commons techniques is exposure based therapy. This method is where you repetitively expose
them to whatever is their trauma. The therapist then proceeds to talk them down from their state
of panic and slowly over time, this process gets easier and easier. They will talk about how it is
no longer necessary to feel panicked about the whole situation. The idea behind this method is
the constant reliving of the trauma should become easier and no longer make the patient enter
into a state of fear. Another method is cognitive based therapy. This is where the therapist teaches
the patient relaxation methods and how to compose themselves if they ever feel themselves to
begin to lose control. The thought process behind this therapy is that rational thought can impact
the brain enough to where they dont feel panicked anymore. This method is also used where the
therapist continually talks about the issue with the therapist. However, rather than doing this
nonstop with the therapist so the event no longer feel traumatizing, they therapist works with the
PTSD patient to find a trigger than can connect him backed no longer begin to panic. This is
where the famous saying go to your happy place comes from. Another type of therapy is stress
inoculation therapy. This is usually combined with one of the other treatments and is used purely
as relaxation. This is most commonly associated with breathing exercises and muscle relaxation
methods. Another treatment is eye movement, desensitization, and reprocessing. This type of
treatment is usually where the patient holds the memory in his or her mind and rather than focus
on it, they focus on a movement with their eyes and the therapist usually guides them with their

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finger. The final treatment that most therapists are not actually convinced on is group therapy.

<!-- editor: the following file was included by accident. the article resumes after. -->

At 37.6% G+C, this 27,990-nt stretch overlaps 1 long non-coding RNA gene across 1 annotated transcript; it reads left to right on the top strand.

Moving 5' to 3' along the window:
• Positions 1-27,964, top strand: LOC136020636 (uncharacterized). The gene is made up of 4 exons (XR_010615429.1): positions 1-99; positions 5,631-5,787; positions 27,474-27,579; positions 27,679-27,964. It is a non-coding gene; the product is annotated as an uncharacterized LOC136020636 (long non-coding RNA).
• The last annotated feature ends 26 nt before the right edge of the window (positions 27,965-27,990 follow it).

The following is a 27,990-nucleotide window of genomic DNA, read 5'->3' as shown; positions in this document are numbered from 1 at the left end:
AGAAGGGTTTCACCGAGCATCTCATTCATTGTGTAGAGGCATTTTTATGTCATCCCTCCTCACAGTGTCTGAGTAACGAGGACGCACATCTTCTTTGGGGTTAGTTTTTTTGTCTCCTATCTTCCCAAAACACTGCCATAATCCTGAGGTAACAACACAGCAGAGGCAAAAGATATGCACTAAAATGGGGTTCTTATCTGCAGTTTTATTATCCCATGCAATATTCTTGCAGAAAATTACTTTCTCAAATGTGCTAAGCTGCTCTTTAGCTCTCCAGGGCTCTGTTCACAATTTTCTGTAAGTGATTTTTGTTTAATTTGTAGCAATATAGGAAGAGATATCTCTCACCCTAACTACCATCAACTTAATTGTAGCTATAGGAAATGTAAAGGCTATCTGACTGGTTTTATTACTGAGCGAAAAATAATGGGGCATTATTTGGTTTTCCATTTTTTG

Despite the research, which shows that this treatment is fairly effective, most therapists believe it
can do as much harm as it can benefit the patient. This is where you gather many people with
similar problems and reasons to be at therapy and discuss the issues together. Many therapist
believe it takes a lot of the power out of the therapist and puts it into the group of people that are
attending therapy which can be scary as they are also inflicted with the issues. The group has too
much power to where the therapist cannot exactly control whether someone will be accepted into
the group which can harm a patients mentality even more (Howard B Roback).
As therapists and scientist figure out what exactly is PTSD, they can work to solve it. As
studies come out, therapist can figure out which method is best to use on certain patients. It is a
newly recognized psychological condition even though it has been around for a long time. They
learn more about the science behind it and treatment options. Most of the therapies for PTSD are
still highly controversial and messing up can ruin a patients life. More is learned every day.
Hopes are that eventually PTSD can be cured so that the victim can live a completely normal life
rather than just coped with.

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Works Cited
"A Quote from Trauma and Recovery." Goodreads. Web. 13 Mar. 2016.
"Post-Traumatic Stress Disorder (PTSD)." : Symptoms, Treatment and Self-Help for PTSD. Web.
3 Mar. 2016.
"Post-Traumatic Stress Disorder." NIMH RSS. Web. 3 Mar. 2016.
"Posttraumatic Stress Disorder (PTSD) | Anxiety and Depression Association of America,
ADAA." Posttraumatic Stress Disorder (PTSD) | Anxiety and Depression Association of
America, ADAA. Web. 3 Mar. 2016.
"PTSD: National Center for PTSD." Treatment of PTSD -. Web. 3 Mar. 2016.
Roback, Howard B. "Adverse Outcomes in Group Psychotherapy: Risk Factors, Prevention, and
Research Directions." The Journal of Psychotherapy Practice and Research. American
Psychiatric Press, Inc. Web. 14 Mar. 2016.
Thompson, Mark. "Unlocking The Secrets Of PTSD." Time 185.12 (2015): 40-43. Academic
Search Premier. Web. 3 Mar. 2016.
Watts, Bradley V., et al. "Understanding And Meeting Information Needs For Patients With
Posttraumatic Stress Disorder." BMC Psychiatry 16.(2016): 1-7. Academic Search
Premier. Web. 3 Mar. 2016.